After we sailed the Ria’s (the fjords) of Northwest Spain and sailed further south, we soon would be leaving Spanning and crossing the border to Portugal. So we got ready for Portugal, changed to the yellow/red flag we used to for the last 2 months in Spain for the green/red Portuguese flag and sailed into Portugal. It’s that simple when you are crossing borders on water (and thank you Schengen Agreement of course). The first harbor in Portugal we visited was Viana do Castelo and immediately, the change in culture, buildings and people was noticeable for us!
5 ways how Portugal is different from Spain
- The language of course: the Portuguese language is one of a kind, you can’t compare it to Spanish. Sometimes words remind of the Spanish language, but much is different. For instance hello is no longer ‘olá’ but is ‘bom dia’. ‘Thank you is not ‘gracias’ anymore, but ‘obrigada’. It’s really hard to understand the Portuguese language, but it sounds wonderful, melodious almost
- Goodbye tapas and welcome Pastel de nata! From savory tapas to many, many sweet pastries here in Portugal
- The tiling on the houses, azulejos, used as ornamental decoration on houses and churches really stands out. Often in blue and white, but also in many other colors like green, red and yellow. The images displayed are often of boats at sea, but also religion or everyday life scenes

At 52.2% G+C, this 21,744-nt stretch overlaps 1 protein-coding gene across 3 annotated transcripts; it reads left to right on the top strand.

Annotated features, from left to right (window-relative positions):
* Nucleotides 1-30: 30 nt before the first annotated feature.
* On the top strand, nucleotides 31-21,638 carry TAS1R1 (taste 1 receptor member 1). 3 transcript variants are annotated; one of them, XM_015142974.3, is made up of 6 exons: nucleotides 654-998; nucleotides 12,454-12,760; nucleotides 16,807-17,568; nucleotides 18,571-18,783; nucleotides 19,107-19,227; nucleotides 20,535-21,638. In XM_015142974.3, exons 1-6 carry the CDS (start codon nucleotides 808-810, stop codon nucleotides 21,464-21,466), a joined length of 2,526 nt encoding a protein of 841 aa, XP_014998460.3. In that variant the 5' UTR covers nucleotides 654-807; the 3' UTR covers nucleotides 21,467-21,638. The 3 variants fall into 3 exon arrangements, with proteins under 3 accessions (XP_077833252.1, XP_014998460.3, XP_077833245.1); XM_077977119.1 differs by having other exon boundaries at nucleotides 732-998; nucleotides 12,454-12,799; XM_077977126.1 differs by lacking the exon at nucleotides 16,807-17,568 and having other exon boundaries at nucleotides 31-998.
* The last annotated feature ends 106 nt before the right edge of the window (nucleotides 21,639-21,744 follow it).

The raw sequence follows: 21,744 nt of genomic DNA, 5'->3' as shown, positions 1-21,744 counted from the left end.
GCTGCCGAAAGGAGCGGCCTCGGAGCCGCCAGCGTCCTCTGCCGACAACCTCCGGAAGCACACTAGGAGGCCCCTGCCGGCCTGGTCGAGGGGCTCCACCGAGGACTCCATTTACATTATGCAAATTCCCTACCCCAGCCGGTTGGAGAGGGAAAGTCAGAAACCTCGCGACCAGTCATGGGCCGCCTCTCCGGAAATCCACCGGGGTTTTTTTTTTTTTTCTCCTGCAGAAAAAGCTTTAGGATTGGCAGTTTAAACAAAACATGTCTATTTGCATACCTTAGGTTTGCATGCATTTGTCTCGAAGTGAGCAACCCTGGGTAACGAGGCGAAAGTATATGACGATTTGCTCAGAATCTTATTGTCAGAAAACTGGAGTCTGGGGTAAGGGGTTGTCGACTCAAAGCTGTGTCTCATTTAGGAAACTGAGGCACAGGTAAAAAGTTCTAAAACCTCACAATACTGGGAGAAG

- Also in the street scene, you see a lot of balconies in cast iron in stead of white painted concrete we saw in Spain
- Portuguese are more modest in their behavior, less loud in their talking and less extravert in their gestures compared to many Spanish women and men we have met
Visiting Viana do Castelo
The first Portuguese city we explored turned out to be very charming. We stayed here a few days and walked the streets, did grocery shopping and had good contact with the friendly harbor masters. Interesting to see that many visitors who walk the south route to Santiago de Compostela, pass this city and actually the harbor where we were, so we saw a lot of pilgrims walking by in their sporty outfit. Young and old, men and women and of all nationalities (Asian, European, American). We ate at a Portuguese restaurant that also had a warm heart for the pilgrims:
The Basilica de Santa Luzia
With our e-bikes we drove up the ‘Monte de Santa Luzia’ located in the north of Viana do Castelo. At the top of the mountain is Basilica de Santa Luzia situated. The building of this basilica, which looks a bit like Sacre Coeur in Paris, started in 1904 and lasted until 1959. You also can reach the top of the Monte de Santa Luzia by funicular (elevator) which was closed that day, by car or by climbing the steps.
It took us about half an hour to get to the top and it was worth it. Beautiful views on the Lima river valley, as well as a large stretch of the seashore to the north and at south of the estuary, you could see the green mountain range. There were some low hanging clouds which made the scenery a bit mysterious. And since this panorama has been rated by the National Geographic Magazine as the third most beautiful in the World, we took our drone and made this video: